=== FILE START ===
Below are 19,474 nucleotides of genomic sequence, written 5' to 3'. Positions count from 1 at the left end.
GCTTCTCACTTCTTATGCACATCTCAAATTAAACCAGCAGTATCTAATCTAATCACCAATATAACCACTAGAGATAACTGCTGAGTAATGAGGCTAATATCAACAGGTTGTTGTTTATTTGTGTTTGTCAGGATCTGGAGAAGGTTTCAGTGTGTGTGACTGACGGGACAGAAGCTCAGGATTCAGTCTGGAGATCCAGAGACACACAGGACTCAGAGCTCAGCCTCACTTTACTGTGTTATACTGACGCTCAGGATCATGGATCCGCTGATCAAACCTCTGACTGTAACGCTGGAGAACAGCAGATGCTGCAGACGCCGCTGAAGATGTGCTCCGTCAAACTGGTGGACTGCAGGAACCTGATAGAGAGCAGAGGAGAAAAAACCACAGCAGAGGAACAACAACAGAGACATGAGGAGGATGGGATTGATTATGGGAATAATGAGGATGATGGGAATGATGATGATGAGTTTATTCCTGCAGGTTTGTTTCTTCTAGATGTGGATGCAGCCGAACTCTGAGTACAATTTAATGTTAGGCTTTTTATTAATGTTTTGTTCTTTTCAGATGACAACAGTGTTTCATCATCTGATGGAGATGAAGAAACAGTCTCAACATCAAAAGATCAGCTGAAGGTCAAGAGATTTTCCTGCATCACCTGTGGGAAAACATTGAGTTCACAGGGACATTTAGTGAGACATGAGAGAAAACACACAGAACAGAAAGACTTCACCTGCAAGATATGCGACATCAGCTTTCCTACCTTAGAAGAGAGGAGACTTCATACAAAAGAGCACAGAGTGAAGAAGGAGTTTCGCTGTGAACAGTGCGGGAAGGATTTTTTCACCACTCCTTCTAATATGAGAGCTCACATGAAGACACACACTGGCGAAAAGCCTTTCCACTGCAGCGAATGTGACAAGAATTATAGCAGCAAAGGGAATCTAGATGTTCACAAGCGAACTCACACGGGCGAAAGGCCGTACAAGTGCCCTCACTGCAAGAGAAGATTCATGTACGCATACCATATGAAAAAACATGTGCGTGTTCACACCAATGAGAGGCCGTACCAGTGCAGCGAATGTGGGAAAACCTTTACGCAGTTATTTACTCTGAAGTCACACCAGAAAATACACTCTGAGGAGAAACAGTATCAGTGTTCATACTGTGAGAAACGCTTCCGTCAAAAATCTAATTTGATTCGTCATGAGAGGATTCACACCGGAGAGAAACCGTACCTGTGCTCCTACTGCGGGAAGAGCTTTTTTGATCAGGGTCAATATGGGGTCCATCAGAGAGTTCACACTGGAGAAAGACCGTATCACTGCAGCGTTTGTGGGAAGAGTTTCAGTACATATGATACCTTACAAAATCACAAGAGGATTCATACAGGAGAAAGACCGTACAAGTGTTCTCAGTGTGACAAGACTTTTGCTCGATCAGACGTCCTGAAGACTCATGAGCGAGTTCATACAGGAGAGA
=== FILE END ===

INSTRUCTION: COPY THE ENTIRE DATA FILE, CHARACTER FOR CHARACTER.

Below are 19,474 nucleotides of genomic sequence, written 5' to 3'. Positions count from 1 at the left end.
GCTTCTCACTTCTTATGCACATCTCAAATTAAACCAGCAGTATCTAATCTAATCACCAATATAACCACTAGAGATAACTGCTGAGTAATGAGGCTAATATCAACAGGTTGTTGTTTATTTGTGTTTGTCAGGATCTGGAGAAGGTTTCAGTGTGTGTGACTGACGGGACAGAAGCTCAGGATTCAGTCTGGAGATCCAGAGACACACAGGACTCAGAGCTCAGCCTCACTTTACTGTGTTATACTGACGCTCAGGATCATGGATCCGCTGATCAAACCTCTGACTGTAACGCTGGAGAACAGCAGATGCTGCAGACGCCGCTGAAGATGTGCTCCGTCAAACTGGTGGACTGCAGGAACCTGATAGAGAGCAGAGGAGAAAAAACCACAGCAGAGGAACAACAACAGAGACATGAGGAGGATGGGATTGATTATGGGAATAATGAGGATGATGGGAATGATGATGATGAGTTTATTCCTGCAGGTTTGTTTCTTCTAGATGTGGATGCAGCCGAACTCTGAGTACAATTTAATGTTAGGCTTTTTATTAATGTTTTGTTCTTTTCAGATGACAACAGTGTTTCATCATCTGATGGAGATGAAGAAACAGTCTCAACATCAAAAGATCAGCTGAAGGTCAAGAGATTTTCCTGCATCACCTGTGGGAAAACATTGAGTTCACAGGGACATTTAGTGAGACATGAGAGAAAACACACAGAACAGAAAGACTTCACCTGCAAGATATGCGACATCAGCTTTCCTACCTTAGAAGAGAGGAGACTTCATACAAAAGAGCACAGAGTGAAGAAGGAGTTTCGCTGTGAACAGTGCGGGAAGGATTTTTTCACCACTCCTTCTAATATGAGAGCTCACATGAAGACACACACTGGCGAAAAGCCTTTCCACTGCAGCGAATGTGACAAGAATTATAGCAGCAAAGGGAATCTAGATGTTCACAAGCGAACTCACACGGGCGAAAGGCCGTACAAGTGCCCTCACTGCAAGAGAAGATTCATGTACGCATACCATATGAAAAAACATGTGCGTGTTCACACCAATGAGAGGCCGTACCAGTGCAGCGAATGTGGGAAAACCTTTACGCAGTTATTTACTCTGAAGTCACACCAGAAAATACACTCTGAGGAGAAACAGTATCAGTGTTCATACTGTGAGAAACGCTTCCGTCAAAAATCTAATTTGATTCGTCATGAGAGGATTCACACCGGAGAGAAACCGTACCTGTGCTCCTACTGCGGGAAGAGCTTTTTTGATCAGGGTCAATATGGGGTCCATCAGAGAGTTCACACTGGAGAAAGACCGTATCACTGCAGCGTTTGTGGGAAGAGTTTCAGTACATATGATACCTTACAAAATCACAAGAGGATTCATACAGGAGAAAGACCGTACAAGTGTTCTCAGTGTGACAAGACTTTTGCTCGATCAGACGTCCTGAAGACTCATGAGCGAGTTCATACAGGAGAGA